This work investigates the special case of in-plane fluid flow of a Newtonian incompressible fluid at low Reynolds numbers across a paper-thin porous medium in a confined conduit. Fluid transport in sheets with these characteristics are used in emerging devices such as microscale paper-based analytical devices (μPADs) and “e-paper” displays. Darcy’s law is applied and tested to determine if experimentally measured pressures at two flow rates of 5 μL/min and 10 μL/min agree with predicted values. A test device was designed using kinematic design principles to ensure a deterministic 318 μm gap that directs prescribed flow, unidirectionally across porous filter paper. The paper used was Grade 50 Whatman filter paper with an average pore size of 2.7 μm. Pressure was measured along the direction of flow over a 125 mm distance by six pressure ports placed at uniform increments of 25 mm to determine a profile of pressure along the flow path. Measurements were recorded at discrete time intervals over a period up to 48 hours with at least four replicates. Experimental measurements of the pressure profile show a linear relationship as predicted by Darcy’s law, allowing material permeability to be calculated. Among replicates measured under the same set of controllable conditions, experimental data also show a nonlinear relationship. The nonlinearity suggests evidence of transition into an inertia region, providing insight into the factors and behavior of the Darcy-Forchheimer transition for this special case of porous media flow.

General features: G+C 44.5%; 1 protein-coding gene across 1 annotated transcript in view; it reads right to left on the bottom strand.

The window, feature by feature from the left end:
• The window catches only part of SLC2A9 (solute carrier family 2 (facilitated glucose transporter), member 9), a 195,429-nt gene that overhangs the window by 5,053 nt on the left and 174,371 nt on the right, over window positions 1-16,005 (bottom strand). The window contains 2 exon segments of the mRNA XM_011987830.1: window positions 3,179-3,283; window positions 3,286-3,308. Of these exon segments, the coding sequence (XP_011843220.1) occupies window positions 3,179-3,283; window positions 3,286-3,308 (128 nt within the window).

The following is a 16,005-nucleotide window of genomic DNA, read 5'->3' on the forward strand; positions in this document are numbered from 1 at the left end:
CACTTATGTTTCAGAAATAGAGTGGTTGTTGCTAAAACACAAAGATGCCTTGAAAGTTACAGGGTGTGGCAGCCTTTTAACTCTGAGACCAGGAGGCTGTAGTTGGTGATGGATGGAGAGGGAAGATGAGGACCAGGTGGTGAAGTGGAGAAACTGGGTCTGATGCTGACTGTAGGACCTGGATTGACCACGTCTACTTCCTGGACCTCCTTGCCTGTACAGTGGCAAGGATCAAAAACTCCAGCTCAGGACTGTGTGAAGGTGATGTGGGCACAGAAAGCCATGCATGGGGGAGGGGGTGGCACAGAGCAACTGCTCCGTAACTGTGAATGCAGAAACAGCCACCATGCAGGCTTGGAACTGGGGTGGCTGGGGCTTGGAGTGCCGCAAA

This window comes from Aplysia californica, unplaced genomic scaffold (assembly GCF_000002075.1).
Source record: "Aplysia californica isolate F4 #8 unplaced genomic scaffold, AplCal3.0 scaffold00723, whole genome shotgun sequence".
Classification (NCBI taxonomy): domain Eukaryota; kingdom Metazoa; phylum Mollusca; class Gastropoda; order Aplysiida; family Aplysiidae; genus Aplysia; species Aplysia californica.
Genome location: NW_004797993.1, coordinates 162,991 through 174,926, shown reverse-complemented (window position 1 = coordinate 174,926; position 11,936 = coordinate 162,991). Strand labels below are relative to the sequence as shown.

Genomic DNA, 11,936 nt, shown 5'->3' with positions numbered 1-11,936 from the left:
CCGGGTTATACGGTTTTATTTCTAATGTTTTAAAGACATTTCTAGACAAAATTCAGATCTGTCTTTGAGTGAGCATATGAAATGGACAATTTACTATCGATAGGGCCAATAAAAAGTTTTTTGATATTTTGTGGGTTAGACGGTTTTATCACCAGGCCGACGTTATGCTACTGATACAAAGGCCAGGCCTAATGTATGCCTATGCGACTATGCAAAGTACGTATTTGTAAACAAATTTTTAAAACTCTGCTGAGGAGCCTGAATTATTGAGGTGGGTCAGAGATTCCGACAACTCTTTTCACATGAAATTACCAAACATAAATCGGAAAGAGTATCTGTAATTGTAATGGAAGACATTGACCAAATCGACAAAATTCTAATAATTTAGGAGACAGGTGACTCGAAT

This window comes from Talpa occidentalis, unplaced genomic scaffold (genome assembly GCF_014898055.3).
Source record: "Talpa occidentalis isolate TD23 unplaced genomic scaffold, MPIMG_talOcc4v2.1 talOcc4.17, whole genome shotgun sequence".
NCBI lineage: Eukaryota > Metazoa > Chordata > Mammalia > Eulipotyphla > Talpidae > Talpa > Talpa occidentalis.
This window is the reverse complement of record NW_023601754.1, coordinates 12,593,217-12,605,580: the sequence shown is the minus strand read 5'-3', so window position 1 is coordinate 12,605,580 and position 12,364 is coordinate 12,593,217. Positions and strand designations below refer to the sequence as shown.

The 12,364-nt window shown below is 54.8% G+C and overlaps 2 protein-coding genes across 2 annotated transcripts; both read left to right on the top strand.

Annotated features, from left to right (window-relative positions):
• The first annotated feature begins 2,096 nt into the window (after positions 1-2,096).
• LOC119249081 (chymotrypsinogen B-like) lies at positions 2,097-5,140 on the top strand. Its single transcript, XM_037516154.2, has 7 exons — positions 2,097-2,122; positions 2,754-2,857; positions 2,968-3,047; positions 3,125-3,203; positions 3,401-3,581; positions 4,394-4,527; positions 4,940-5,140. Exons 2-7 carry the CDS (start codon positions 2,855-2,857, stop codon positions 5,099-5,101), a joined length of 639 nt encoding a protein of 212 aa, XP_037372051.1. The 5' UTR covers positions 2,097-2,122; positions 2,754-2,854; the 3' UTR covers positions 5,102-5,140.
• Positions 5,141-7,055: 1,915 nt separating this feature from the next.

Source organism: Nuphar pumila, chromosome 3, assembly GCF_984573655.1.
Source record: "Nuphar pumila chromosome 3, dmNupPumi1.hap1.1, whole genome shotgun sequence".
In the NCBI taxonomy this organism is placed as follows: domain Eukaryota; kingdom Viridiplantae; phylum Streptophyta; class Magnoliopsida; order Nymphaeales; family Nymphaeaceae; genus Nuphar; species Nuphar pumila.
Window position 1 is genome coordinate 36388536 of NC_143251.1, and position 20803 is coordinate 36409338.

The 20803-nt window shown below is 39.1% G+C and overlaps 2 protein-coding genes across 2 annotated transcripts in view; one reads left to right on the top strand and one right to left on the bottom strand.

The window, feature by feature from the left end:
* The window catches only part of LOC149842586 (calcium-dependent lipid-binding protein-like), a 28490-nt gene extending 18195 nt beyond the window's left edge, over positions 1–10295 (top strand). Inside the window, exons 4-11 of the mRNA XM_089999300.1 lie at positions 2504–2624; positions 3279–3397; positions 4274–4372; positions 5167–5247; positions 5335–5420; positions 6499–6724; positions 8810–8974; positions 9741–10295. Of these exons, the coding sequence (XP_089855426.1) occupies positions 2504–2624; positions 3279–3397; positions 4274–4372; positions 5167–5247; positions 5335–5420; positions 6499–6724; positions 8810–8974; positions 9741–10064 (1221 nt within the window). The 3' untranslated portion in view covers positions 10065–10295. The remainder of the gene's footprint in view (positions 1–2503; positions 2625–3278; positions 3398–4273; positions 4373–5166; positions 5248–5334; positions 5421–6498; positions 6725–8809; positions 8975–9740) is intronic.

- Fluids Engineering Division
In-Plane Hydraulic Resistance Through Paper-Thin Porous Media
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Doser, S, & Lee, SJ. "In-Plane Hydraulic Resistance Through Paper-Thin Porous Media." Proceedings of the ASME 2018 5th Joint US-European Fluids Engineering Division Summer Meeting. Volume 3: Fluid Machinery; Erosion, Slurry, Sedimentation; Experimental, Multiscale, and Numerical Methods for Multiphase Flows; Gas-Liquid, Gas-Solid, and Liquid-Solid Flows; Performance of Multiphase Flow Systems; Micro/Nano-Fluidics. Montreal, Quebec, Canada. July 15–20, 2018. V003T21A004. ASME. https://doi.org/10.1115/FEDSM2018-83262
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